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Raporty i Opracowania

Innovation and problem-solving with W&H's Synea Power Edition

The concept of using rotary tools to cut hard materials, such as granite, is at least 6,000 years old. As early as 25,000 BCE, our ancestors were using hand-held lithic borers to cut through shells without breaking them. These tools were generally made of flint, and pressed against the object to be perforated and then rotated back and forth at low speed and relatively high torque. Powerful modern handpieces have elevated the principle of variable speed and high torque to enable precise cuts into much harder materials like zirconia.

Restorative material science is developing quickly, driving innovation in the development of tools. Durable materials like zirconia increasingly have the potential to emulate the aesthetic and function of real teeth. With these robust materials has come a need for advancements in the technology around rotary cutting, as destructive disassembly remains the safest and least traumatic option for removing a failed crown.

Synea Power Edition handpiece application: Cuttig and cooling.
The Synea Power Edition provides an impressive cooling and cutting level.

The use of zirconia in restorative dentistry

Zirconia, ZrO2 zirconium dioxide, has become a popular material in restorative dentistry due to its biocompatibility, high fracture toughness and radiopacity. Dental zirconia is more commonly a modified yttria (Y2O3) tetragonal zirconia polycrystal (Y-TZP), because it has greater mechanical properties and better tear resistance than other ceramics. Various formulas are currently in development to continue to improve on aesthetics as well as durability.

Despite the benefits of zirconia, restoration failure due to crown fracture remains a possibility. In a recent survey, the difficulty associated with its removal or replacement was reported by practitioners to be one of the main disadvantages of using zirconia as a prosthetic material.

Material science is a crucial aspect of drilling science, and different materials are described in terms of hardness using the Mohs Hardness Scale. Zirconia is 8.8; around the same hardness as tungsten carbide, which is a commonly used material in burs. Diamond ranks at 10 on the Mohs Scale, and super-coarse diamond burs have been found to be more effective at cutting zirconia than others, although the greater force required to cut zirconia still results in frequent bur wear.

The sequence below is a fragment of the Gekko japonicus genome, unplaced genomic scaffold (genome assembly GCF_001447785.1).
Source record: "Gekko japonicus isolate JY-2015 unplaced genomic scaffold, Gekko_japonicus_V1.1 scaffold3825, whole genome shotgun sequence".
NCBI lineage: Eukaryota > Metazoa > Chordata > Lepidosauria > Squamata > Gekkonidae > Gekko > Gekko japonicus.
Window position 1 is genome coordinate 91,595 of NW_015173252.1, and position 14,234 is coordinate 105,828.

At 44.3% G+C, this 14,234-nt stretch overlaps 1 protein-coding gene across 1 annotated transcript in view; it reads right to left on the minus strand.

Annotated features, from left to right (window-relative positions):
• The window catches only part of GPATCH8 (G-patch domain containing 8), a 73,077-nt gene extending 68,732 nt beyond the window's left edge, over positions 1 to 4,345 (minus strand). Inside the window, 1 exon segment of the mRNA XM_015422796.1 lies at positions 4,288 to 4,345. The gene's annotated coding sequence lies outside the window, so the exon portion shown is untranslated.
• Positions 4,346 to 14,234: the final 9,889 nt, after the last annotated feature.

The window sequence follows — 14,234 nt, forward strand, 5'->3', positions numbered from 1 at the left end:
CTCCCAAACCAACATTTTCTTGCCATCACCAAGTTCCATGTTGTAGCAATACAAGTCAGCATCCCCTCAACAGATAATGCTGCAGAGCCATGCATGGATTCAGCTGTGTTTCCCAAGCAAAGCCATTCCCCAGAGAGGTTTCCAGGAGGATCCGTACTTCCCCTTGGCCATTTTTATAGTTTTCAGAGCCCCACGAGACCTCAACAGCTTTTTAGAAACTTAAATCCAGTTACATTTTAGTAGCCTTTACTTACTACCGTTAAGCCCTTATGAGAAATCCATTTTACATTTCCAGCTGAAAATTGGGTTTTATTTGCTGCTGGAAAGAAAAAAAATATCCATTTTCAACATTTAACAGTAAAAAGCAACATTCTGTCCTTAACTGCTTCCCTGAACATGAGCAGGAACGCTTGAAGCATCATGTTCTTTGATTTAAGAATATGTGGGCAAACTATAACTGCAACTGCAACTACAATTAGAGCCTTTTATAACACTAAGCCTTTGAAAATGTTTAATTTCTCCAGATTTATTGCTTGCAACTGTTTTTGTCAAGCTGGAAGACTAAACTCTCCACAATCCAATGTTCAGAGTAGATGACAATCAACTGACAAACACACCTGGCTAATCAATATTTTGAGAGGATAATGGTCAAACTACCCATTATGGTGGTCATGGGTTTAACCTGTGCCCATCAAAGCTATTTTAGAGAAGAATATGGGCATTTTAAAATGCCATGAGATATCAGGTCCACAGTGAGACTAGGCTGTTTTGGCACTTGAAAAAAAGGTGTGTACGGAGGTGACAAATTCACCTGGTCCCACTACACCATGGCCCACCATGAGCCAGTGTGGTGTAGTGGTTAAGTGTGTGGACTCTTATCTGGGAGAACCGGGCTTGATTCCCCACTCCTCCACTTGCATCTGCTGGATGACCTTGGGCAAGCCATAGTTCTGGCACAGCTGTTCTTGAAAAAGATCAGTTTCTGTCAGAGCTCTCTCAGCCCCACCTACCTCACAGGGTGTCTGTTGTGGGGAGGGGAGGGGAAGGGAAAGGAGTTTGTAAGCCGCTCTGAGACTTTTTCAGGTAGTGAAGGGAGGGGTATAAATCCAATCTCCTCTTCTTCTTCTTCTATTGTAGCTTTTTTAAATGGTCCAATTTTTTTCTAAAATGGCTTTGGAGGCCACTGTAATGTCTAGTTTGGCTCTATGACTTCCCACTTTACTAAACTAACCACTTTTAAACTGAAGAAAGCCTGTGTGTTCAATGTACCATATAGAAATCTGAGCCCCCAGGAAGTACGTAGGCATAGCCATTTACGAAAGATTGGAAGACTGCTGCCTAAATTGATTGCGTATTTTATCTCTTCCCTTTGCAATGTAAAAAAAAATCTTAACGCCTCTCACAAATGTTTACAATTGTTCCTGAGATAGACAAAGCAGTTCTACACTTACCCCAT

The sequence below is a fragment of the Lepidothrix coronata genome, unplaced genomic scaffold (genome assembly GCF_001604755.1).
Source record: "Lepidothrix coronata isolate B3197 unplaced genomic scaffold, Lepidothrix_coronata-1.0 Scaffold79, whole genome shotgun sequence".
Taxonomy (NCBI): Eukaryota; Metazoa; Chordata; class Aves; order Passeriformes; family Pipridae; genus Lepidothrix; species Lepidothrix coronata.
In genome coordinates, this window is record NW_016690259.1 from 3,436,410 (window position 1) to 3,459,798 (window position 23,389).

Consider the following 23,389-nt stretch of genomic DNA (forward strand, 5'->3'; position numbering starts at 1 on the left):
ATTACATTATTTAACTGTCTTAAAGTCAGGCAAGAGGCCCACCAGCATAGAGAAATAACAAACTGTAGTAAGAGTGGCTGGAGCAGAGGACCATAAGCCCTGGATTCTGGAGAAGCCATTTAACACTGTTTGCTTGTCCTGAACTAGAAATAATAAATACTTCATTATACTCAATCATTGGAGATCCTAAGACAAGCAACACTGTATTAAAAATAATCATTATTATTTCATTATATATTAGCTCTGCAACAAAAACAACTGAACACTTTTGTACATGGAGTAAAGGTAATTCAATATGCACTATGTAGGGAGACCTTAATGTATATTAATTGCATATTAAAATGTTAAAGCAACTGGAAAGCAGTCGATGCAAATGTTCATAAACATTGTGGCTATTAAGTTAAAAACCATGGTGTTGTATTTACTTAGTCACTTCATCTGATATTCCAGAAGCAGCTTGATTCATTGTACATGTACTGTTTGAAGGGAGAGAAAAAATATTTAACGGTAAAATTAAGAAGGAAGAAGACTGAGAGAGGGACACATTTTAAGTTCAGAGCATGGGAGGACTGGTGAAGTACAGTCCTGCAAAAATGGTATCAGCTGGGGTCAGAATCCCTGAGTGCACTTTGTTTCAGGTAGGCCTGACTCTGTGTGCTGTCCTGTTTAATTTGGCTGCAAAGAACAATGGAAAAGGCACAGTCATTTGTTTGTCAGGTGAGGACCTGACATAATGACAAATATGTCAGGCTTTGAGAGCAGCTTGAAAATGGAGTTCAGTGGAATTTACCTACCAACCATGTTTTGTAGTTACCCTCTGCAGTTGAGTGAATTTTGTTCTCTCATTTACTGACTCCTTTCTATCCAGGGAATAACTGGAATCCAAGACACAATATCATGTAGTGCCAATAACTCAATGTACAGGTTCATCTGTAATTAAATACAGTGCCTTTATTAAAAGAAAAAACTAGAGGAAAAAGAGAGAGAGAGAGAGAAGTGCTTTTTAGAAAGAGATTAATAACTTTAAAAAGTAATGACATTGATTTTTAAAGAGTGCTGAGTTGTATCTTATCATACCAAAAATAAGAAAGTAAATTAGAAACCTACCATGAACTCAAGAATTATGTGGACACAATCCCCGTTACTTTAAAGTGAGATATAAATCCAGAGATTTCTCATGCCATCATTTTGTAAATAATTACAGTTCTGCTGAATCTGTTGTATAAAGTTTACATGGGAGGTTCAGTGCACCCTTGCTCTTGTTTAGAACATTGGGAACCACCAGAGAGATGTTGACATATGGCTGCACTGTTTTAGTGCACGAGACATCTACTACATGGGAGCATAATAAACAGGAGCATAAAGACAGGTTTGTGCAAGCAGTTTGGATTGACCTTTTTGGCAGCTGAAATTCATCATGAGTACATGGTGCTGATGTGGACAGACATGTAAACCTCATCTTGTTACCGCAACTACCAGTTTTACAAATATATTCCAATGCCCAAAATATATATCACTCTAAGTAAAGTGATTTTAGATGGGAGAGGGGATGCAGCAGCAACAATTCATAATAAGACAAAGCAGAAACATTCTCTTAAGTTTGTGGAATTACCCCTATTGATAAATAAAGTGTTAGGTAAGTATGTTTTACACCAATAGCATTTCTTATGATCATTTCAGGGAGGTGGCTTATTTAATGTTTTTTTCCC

Synea Power Edition – Application Video

Friction and Heat

Balancing the relationship between torque and speed, while managing the effects of friction, is an enormous challenge when cutting very hard materials. Thermal damage to patients is an increased risk when working intraorally, due to the very high temperatures generated in the process.

The bur in a modern handpiece can rotate at speeds of 200,000–400,000 rpm, and the associated friction can heat the target material to 240°C before cooling. In tests, an intrapulpal temperature increase of 5.5℃ for 10 seconds was shown to cause irreversible damage to pulp tissues. To mitigate against thermal damage to patients, high-speed handpieces have incorporated a function to spray cooled water, usually so that water flows through the tool and is sprayed onto the surface through holes in the head during cutting.

Synea Power Edition handpiece application: Removal of high-strength materials.
The Synea Power Edition is extra strong and provides more torque and a better removal rate.

The heat generated within the handpiece itself is higher when cutting hard material, this can cause the water to heat up, which can potentially hurt the patient and/or handpiece operator, so techniques to reduce overheating and improve cooling have had to be innovative. The faster the coolant flow rate, the more effectively it will maintain a lower temperature. The normal spray rate is 15ml/min. Increasing this to 25ml/min not only reduces the risk of thermal damage, it has also been shown to improve cutting performance and keep burs cleaner.

Synea Power Edition handpiece cooling: Effectively maintaining a lower temperature with coolant flow.

Vibration and ergonomics

Vibration is another risk to be mitigated when cutting into high resistance materials. The use of dental handpieces exposes practitioners to hand-arm vibration (HAVS), which, despite being well under regulated levels, over time can contribute to permanent finger-symptoms. Damage from HAVS can include the inability to do fine work, and cold can trigger painful finger blanching attacks. Handpieces with higher torque operate effectively at a lower speed, and have a lower vibration rate than low-torque handpieces.

The cutting edge

W&H has been a global leader in the development and manufacture of medical technology products since 1890. Their new Synea Power Edition has been specifically designed to manage the hardest materials used in dentistry today, including zirconia. Cutting efficiency is maximised by the optimum ratio of torque and speed, making it the optimal solution for advanced ceramic material like zirconia. Its superior cooling capabilities allow a flow rate of over 50ml/min – more than triple the normal spray rate – ensuring greater safety and improved durability.

Innovation in one area of technology often requires other technologies to advance rapidly in oder to keep up. As long as material sciences continue to develop to deliver greater restoration robustness, innovation in handpieces designed to support new clinical needs will undoubtedly also grow.

The new Synea Power Edition on a white background.
The Synea Power Edition brings extra power to your handpiece range.


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